Protecting Children’s Health #endchildfoodpoverty

No child should be going hungry but with the growing problem of child food insecurity, that is exactly what is happening across the country. COVID-19 has led to a sharp rise in child food insecurity. Research by the Food Foundation found that 14% of parents or guardians experienced food insecurity between March and August this year with 4 million people living in these households including 2.3 million children.

Feeding Britain and Independent Food Network have said that their members are providing food support to a new influx of middle-income families. These families have been plunged into food insecurity due to the impact of COVID-19. In April, The Trussell Trust found that there was an 89% increase in the number of emergency food parcels given out compared with the same month in 2019. This included a 107% increase in the number of parcels given to children, compared to the same period last year.

All children have the right to nutritious food that is affordable. The current pandemic has led to a further increase in those experiencing food insecurity against a backdrop of rising rates of overweight and obesity in children. As a Registered Nutritionist I know that eating a poor diet in childhood can increase the risk of developing diseases in later life such as obesity, diabetes, coronary heart disease and some cancers. Eating a nutritious diet is also important for concentration, behaviour and mood. Getting children to start eating well when they are young will help them to develop good eating habits which they can maintain as an adult.

The Sustain alliance is calling on the Government to take action in five areas in the Comprehensive Spending Review in November 2020. These five areas are:

  1. Maintain and extend the Soft Drinks Industry Levy to drive investment in children’s healthy food

  2. Give more children a Healthy Start

  3. Expand the School Fruit and Vegetable Scheme to all primary school children

  4. Expand eligibility for Free School Meals

  5. Expand Holiday Activity and Food Programmes across the whole of England

I have seen first-hand the impact of the School Fruit and Vegetable Scheme on children and schools. The School Fruit and Vegetable Scheme provides a piece of fruit or vegetable for 2.3 million children aged 4-7 years every school day. If the scheme was extended to all primary-aged children, then 4.7 million children would benefit from access to fruit and vegetables every school day. The scheme gives children a chance to try new fruit and vegetables in a safe and happy environment and it also gives every child equal access to fruit and vegetables. Some teaching staff also give any extra fruit and vegetables to those children that they know are at most risk of going hungry at home.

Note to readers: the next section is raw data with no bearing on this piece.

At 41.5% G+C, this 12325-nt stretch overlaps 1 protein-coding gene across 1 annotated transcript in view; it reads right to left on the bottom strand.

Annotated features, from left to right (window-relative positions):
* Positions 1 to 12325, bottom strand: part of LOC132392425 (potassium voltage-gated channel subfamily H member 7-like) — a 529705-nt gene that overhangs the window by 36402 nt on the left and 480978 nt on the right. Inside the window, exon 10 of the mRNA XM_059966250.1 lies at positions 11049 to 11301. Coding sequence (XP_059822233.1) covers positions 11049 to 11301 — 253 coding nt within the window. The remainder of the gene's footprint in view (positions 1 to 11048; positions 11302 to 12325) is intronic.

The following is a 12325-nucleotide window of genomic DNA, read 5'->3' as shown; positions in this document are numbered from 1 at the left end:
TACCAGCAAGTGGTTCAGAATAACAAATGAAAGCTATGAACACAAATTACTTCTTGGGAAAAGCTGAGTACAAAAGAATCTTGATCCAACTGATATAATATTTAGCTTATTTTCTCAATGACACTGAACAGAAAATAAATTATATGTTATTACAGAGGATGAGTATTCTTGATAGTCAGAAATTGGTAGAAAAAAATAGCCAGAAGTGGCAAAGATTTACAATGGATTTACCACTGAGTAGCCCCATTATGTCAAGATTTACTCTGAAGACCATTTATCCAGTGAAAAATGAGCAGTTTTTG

The Government will be announcing their spending plans for next year on 25 November. Sustain, the alliance for better food and farming, want all MPs to have Free School Meals and other food support for children on the top of their agenda. They have a new campaign of current e-action to MPs. They are asking for everyone’s help to influence Rishi Sunak’s current spending review, which he will present on Wednesday 25 November. Could you help by writing to your MP? Sustain are asking you to write to your MP to support children’s access to healthy food. You can find out more details about this campaign and how to contact your MP here


  1. Food Foundation (2020) MP Briefing: Protecting Vulnerable Children’s Diets. Available at:

  2. Feed Britain Better Coalition (2020) Feed Britain Better! Putting the health of ALL young people at the heart of COVID recovery. Available at:

  3. The Guardian (2020) Growing numbers of ‘newly hungry’ forced to use UK food banks. Available at:

  4. The Trussell Trust (2020) Lockdown, lifelines and the long haul ahead: The impact of Covid-19 on food banks in the Trussell Trust network. Available at:

  5. SACN (2011) The influence of maternal, fetal and child nutrition on the development of chronic disease in later life. Available at:

  6. British Dietetic Association (2020) Diet, behaviour and learning in children: Food Fact Sheet. Available at:

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